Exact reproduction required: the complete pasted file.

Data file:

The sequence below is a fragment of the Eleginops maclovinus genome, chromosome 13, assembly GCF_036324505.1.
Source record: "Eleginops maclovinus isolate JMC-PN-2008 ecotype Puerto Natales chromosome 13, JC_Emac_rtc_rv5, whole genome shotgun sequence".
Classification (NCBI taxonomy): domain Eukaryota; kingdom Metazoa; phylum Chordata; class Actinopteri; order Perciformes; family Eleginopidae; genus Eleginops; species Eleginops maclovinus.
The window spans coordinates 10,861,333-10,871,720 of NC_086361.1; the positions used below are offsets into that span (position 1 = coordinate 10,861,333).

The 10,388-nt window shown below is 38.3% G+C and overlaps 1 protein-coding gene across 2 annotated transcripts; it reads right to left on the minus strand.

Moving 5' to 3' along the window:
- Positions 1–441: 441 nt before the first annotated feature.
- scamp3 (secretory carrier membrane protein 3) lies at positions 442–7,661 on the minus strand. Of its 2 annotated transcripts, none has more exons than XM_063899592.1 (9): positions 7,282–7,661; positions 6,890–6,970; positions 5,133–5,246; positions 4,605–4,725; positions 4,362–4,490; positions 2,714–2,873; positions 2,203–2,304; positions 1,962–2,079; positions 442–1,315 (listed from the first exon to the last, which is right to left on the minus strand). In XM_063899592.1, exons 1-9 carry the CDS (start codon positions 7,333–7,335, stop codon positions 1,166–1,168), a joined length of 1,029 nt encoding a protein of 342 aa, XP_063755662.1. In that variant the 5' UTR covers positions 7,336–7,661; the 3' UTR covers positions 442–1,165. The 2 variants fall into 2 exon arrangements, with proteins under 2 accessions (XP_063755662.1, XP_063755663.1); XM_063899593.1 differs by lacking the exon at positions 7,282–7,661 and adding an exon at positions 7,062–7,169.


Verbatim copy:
The sequence below is a fragment of the Eleginops maclovinus genome, chromosome 13, assembly GCF_036324505.1.
Source record: "Eleginops maclovinus isolate JMC-PN-2008 ecotype Puerto Natales chromosome 13, JC_Emac_rtc_rv5, whole genome shotgun sequence".
Classification (NCBI taxonomy): domain Eukaryota; kingdom Metazoa; phylum Chordata; class Actinopteri; order Perciformes; family Eleginopidae; genus Eleginops; species Eleginops maclovinus.
The window spans coordinates 10,861,333-10,871,720 of NC_086361.1; the positions used below are offsets into that span (position 1 = coordinate 10,861,333).

The 10,388-nt window shown below is 38.3% G+C and overlaps 1 protein-coding gene across 2 annotated transcripts; it reads right to left on the minus strand.

Moving 5' to 3' along the window:
- Positions 1–441: 441 nt before the first annotated feature.
- scamp3 (secretory carrier membrane protein 3) lies at positions 442–7,661 on the minus strand. Of its 2 annotated transcripts, none has more exons than XM_063899592.1 (9): positions 7,282–7,661; positions 6,890–6,970; positions 5,133–5,246; positions 4,605–4,725; positions 4,362–4,490; positions 2,714–2,873; positions 2,203–2,304; positions 1,962–2,079; positions 442–1,315 (listed from the first exon to the last, which is right to left on the minus strand). In XM_063899592.1, exons 1-9 carry the CDS (start codon positions 7,333–7,335, stop codon positions 1,166–1,168), a joined length of 1,029 nt encoding a protein of 342 aa, XP_063755662.1. In that variant the 5' UTR covers positions 7,336–7,661; the 3' UTR covers positions 442–1,165. The 2 variants fall into 2 exon arrangements, with proteins under 2 accessions (XP_063755662.1, XP_063755663.1); XM_063899593.1 differs by lacking the exon at positions 7,282–7,661 and adding an exon at positions 7,062–7,169.